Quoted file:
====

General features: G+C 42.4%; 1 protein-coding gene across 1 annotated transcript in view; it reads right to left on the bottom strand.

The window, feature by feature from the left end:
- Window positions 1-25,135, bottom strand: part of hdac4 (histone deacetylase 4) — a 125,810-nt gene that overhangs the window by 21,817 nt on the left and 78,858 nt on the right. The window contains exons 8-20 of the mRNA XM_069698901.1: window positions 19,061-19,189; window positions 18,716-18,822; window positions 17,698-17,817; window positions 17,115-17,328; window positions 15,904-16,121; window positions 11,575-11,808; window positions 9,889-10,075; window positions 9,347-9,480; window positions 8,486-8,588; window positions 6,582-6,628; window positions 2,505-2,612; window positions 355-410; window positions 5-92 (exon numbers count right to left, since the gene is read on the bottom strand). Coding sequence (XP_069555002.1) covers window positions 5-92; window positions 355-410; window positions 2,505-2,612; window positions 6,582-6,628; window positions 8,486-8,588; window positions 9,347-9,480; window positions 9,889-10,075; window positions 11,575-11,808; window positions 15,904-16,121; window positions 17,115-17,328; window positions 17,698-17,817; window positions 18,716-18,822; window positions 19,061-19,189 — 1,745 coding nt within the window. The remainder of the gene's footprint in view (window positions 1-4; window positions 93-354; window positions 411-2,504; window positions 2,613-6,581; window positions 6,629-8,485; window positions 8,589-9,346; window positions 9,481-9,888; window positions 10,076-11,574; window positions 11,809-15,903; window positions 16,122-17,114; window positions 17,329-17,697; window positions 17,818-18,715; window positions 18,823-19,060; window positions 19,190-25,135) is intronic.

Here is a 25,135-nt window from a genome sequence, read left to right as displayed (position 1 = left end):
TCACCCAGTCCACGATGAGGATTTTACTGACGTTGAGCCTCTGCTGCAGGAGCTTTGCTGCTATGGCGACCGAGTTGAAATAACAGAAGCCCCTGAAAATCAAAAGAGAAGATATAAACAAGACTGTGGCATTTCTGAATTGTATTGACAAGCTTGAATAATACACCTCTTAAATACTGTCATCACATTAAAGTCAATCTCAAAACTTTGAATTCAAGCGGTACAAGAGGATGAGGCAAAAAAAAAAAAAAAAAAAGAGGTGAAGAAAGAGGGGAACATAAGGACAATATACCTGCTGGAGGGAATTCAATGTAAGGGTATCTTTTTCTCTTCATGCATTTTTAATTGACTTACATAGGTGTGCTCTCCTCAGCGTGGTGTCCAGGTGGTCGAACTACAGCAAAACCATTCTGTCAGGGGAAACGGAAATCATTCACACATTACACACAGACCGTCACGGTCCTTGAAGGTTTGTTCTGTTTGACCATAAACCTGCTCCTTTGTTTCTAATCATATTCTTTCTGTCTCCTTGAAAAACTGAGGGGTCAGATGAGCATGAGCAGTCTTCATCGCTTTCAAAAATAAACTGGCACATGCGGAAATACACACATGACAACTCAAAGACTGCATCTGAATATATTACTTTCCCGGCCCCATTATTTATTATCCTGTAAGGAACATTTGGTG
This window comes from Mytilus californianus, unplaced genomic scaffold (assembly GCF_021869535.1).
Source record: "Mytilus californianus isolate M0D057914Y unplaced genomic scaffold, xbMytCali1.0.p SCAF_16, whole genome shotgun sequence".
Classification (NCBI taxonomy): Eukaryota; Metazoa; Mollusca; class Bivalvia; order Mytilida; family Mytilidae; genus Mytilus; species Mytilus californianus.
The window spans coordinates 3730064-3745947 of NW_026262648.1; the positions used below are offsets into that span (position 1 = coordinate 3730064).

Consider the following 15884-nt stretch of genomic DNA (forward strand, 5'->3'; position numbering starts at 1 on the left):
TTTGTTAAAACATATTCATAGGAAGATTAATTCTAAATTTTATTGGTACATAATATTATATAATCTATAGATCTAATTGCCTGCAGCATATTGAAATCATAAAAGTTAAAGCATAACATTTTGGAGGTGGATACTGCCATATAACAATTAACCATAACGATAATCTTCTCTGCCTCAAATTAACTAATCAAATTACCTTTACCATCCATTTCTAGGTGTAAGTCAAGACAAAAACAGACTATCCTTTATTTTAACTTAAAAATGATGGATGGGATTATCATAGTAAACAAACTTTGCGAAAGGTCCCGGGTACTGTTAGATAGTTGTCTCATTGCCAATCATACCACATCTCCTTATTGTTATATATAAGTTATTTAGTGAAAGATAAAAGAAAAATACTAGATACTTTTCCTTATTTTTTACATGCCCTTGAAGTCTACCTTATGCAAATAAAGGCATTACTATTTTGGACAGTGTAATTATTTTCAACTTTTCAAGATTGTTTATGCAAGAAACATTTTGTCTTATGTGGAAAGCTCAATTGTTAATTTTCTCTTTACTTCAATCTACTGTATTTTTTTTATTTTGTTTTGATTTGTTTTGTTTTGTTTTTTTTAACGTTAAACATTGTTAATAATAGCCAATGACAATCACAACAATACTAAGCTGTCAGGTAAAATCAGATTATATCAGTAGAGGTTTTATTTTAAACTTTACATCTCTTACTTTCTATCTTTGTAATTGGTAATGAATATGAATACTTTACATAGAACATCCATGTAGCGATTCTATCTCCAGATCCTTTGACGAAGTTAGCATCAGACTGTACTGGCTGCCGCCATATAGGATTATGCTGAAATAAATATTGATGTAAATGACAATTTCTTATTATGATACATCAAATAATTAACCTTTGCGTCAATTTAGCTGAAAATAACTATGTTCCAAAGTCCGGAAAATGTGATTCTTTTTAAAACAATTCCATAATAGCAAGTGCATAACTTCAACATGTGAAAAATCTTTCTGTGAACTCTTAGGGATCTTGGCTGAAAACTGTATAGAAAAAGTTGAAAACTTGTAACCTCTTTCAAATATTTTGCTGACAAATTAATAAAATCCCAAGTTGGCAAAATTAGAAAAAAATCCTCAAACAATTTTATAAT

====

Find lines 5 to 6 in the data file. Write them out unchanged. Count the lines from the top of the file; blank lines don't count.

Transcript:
TCACCCAGTCCACGATGAGGATTTTACTGACGTTGAGCCTCTGCTGCAGGAGCTTTGCTGCTATGGCGACCGAGTTGAAATAACAGAAGCCCCTGAAAATCAAAAGAGAAGATATAAACAAGACTGTGGCATTTCTGAATTGTATTGACAAGCTTGAATAATACACCTCTTAAATACTGTCATCACATTAAAGTCAATCTCAAAACTTTGAATTCAAGCGGTACAAGAGGATGAGGCAAAAAAAAAAAAAAAAAAAGAGGTGAAGAAAGAGGGGAACATAAGGACAATATACCTGCTGGAGGGAATTCAATGTAAGGGTATCTTTTTCTCTTCATGCATTTTTAATTGACTTACATAGGTGTGCTCTCCTCAGCGTGGTGTCCAGGTGGTCGAACTACAGCAAAACCATTCTGTCAGGGGAAACGGAAATCATTCACACATTACACACAGACCGTCACGGTCCTTGAAGGTTTGTTCTGTTTGACCATAAACCTGCTCCTTTGTTTCTAATCATATTCTTTCTGTCTCCTTGAAAAACTGAGGGGTCAGATGAGCATGAGCAGTCTTCATCGCTTTCAAAAATAAACTGGCACATGCGGAAATACACACATGACAACTCAAAGACTGCATCTGAATATATTACTTTCCCGGCCCCATTATTTATTATCCTGTAAGGAACATTTGGTG
This window comes from Mytilus californianus, unplaced genomic scaffold (assembly GCF_021869535.1).